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Why We All Need Our Dads

Peter left yesterday morning for some meetings in New York City. He returns this afternoon. I didn't think too much of it ahead of time. My mom was around yesterday morning. We had plenty of activities–camp, swimming lessons, dinner with friends. And it was only a day and a half, for goodness sake.

But by 7:30 last night, I really really missed him. Granted, I was nursing Marilee while Penny cried about how tired she felt and William peed on the floor . . . But still. The truth is, when Peter isn't around to offer support, to give the older kids a bath, to offer a shared grimace when William stomps in place and says, "No! I don't want to go to bed!"–I realize how much I depend upon him.

Yesterday, I yelled at my children for no good reason. I also threatened, cajoled, and attempted to bribe them. I drank two glasses of wine–one while they were still awake and one once the house was quiet. I'm a better parent and a healthier person when he's home.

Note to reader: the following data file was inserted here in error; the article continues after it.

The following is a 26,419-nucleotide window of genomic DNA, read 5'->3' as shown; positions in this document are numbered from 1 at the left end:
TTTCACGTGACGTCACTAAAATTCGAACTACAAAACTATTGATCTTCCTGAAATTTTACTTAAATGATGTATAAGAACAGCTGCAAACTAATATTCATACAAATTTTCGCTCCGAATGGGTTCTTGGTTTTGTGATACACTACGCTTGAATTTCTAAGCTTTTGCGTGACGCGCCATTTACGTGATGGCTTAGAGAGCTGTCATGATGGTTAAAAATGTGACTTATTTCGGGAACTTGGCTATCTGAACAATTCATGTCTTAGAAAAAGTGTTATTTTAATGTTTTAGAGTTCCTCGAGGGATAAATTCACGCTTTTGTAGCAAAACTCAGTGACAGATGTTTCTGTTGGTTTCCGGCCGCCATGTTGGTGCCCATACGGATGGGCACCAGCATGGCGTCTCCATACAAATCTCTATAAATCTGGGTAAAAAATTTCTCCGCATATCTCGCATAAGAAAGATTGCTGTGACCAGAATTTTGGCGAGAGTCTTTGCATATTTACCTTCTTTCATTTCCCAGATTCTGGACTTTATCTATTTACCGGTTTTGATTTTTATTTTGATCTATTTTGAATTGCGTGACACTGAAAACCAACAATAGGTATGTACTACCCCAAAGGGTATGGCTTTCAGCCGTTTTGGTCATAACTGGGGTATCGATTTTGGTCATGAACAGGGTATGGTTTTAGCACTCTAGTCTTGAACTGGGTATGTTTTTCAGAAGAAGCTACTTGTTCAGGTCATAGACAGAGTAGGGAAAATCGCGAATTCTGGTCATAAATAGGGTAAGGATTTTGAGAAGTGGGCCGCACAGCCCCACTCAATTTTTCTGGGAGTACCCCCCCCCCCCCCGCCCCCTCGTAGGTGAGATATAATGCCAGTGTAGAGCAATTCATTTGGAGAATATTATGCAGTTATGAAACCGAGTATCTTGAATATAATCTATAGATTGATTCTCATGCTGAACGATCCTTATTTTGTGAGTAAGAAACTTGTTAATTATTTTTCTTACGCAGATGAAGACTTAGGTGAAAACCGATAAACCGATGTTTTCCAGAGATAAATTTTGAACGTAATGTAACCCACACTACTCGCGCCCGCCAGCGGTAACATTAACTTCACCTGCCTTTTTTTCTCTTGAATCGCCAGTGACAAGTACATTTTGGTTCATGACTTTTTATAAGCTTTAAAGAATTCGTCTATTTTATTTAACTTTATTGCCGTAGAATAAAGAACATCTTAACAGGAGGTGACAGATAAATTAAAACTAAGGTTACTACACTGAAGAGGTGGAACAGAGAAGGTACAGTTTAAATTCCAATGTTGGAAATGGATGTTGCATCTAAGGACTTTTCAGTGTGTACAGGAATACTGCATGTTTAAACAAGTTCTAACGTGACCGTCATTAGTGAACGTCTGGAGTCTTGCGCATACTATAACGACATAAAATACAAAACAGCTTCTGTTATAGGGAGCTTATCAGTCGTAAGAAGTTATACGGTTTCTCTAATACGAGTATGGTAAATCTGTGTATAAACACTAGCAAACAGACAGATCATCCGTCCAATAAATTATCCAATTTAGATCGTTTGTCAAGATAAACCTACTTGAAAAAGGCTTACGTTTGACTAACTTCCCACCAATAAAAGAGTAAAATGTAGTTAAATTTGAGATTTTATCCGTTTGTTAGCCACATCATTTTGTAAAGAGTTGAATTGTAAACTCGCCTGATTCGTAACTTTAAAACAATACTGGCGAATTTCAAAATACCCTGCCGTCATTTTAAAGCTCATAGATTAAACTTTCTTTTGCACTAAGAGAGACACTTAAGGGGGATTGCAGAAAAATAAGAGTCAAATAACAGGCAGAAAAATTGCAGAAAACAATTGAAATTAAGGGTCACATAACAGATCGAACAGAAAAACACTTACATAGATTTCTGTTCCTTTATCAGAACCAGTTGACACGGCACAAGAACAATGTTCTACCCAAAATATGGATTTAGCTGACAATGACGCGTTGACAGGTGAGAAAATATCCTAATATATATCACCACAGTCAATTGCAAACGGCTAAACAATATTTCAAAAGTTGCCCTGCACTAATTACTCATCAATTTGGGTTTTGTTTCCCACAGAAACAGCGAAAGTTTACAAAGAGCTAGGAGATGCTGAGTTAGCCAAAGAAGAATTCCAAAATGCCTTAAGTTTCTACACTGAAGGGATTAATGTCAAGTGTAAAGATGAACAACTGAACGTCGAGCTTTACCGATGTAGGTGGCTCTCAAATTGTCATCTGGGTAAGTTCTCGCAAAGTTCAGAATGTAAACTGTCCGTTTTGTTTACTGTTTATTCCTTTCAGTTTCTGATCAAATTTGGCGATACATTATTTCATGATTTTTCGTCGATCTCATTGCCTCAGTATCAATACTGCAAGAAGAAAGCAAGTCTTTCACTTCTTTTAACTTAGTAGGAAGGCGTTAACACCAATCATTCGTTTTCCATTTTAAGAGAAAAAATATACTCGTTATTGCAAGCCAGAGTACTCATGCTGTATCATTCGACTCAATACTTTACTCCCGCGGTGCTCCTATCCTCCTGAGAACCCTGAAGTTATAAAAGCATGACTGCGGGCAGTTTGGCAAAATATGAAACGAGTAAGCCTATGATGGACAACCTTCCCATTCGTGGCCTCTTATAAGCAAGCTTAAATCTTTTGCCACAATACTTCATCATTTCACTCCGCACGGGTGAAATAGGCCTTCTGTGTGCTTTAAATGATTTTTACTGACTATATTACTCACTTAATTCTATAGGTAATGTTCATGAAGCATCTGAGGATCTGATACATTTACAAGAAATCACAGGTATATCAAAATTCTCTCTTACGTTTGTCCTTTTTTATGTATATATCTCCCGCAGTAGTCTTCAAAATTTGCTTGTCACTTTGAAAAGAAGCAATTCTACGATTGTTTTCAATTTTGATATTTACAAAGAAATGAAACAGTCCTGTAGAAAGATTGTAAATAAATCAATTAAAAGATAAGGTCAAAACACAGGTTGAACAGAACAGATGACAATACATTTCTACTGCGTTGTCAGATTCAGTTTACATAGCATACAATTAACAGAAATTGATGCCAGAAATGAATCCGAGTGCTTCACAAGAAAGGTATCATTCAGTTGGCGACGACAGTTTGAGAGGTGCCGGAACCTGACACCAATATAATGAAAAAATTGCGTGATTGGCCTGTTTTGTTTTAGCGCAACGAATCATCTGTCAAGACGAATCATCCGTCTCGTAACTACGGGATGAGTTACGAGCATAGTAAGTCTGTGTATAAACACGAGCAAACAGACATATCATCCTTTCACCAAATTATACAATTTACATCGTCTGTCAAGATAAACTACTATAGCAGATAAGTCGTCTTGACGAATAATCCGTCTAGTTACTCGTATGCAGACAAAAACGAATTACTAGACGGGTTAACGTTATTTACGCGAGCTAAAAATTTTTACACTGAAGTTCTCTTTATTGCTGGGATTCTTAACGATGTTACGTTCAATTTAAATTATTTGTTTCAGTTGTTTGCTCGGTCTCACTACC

I also read yesterday a report from the Pew Research Center stating that there are more and more children living apart from their fathers:

In 2010, 27% of children lived apart from their fathers, up from just 11% in 1960 . . . Fathers' living arrangements are strongly correlated with race, ethnicity and socioeconomic status as measured by educational attainment. Black fathers are more than twice as likely as white fathers to live apart from their children (44% vs. 21%), while Hispanic fathers fall in the middle (35%). Among fathers who never completed high school, 40% live apart from their children. This compares with only 7% of fathers who graduated from college.

I know there are larger social and economic factors at work, and yet I also mourn what seems to be a growing nonchalance about the changing American family.

Peter called this morning before the kids went to camp. Penny talked to him for a minute, then handed the phone to William. I was about to say goodbye when she trotted over. "Wait, Mom." She stretched our her hand. "I need to tell dad that I am missing him."

Of course she is.

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